Sound simple? The challenge is in knowing how to perform a physical-to-virtual (P2V) server migration -- or, more to the point, when.
For some versions of Windows operating systems and some virtual server migration tools, it is possible to run a conversion while the physical host is running. Other tools require the host to be powered off and booted off special media , such as CD-ROM or iSCSI Initiator. I would allow for some downtime for this, just in case your operating system can't perform a live P2V migration. It is critical to always plan for possible downtime.
In either case, the process is the same:
- For each local physical disk, first read the physical disk dimensions and used space by file system. Then, set the virtual disk file system dimensions, which cannot be less than the used space but can be less than the physical file system dimensions.
- Create the virtual machine configuration, including the VM name (different than the physical machine name), the network connections, the number of virtual CPUs and the amount of memory to assign to the virtual machine.
- Customize the IP address and other items as necessary using tools such as Sysprep that are embedded into the virtual server migration tool.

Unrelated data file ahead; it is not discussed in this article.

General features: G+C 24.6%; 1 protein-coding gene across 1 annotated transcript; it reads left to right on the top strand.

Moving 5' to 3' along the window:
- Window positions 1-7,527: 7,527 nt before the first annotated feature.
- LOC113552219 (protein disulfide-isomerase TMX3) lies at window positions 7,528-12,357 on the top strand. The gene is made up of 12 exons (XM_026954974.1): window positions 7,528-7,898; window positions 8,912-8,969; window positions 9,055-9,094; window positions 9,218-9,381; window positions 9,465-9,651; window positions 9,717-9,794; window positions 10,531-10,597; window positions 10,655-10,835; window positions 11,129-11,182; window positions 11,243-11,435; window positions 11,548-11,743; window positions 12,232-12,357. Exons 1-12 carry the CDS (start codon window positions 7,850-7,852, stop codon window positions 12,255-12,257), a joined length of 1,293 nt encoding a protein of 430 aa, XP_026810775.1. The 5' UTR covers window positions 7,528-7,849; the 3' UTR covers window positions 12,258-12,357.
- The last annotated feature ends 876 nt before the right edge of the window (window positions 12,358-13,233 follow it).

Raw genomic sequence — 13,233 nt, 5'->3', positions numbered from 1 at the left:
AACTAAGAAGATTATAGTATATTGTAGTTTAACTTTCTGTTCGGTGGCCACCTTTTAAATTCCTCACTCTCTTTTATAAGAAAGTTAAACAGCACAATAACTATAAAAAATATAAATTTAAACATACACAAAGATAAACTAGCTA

- Copy the bits from one file system to the target file system on a virtual disk.
- Inject the appropriate drivers into the guest operating system for the devices now in use. In general, these will be the necessary SCSI and networking drivers. In many cases, this is just a reassignment of how to access the disk.
- Reboot the VM.
Now you're done with the steps for within the virtual server migration toolkit. But there are still some necessary administration steps.
- Setup the IP address within the VM if not already done.
- Install VMware Tools if using VMware, XenTools if using Xen, etc.
- Test the application within the VM.
- When ready, power down the physical server and move the VM to a live network.
Voila! You have just learned how to migrate to a virtual server.
While a P2V migration is not necessarily difficult, it is important to fully understand the operating system you are converting because such migrations sometimes transfer all the bits but fail to boot. Usually, this is due to a driver issue that can easily be fixed by booting from operating system rescue media.
Edward L. Haletky is the author of VMware ESX Server in the Enterprise: Planning and Securing Virtualization Servers. He recently left Hewlett-Packard Co., where he worked on the virtualization, Linux and high-performance computing teams. Haletky owns AstroArch Consulting Inc. and is a champion and moderator for the VMware Communities Forums.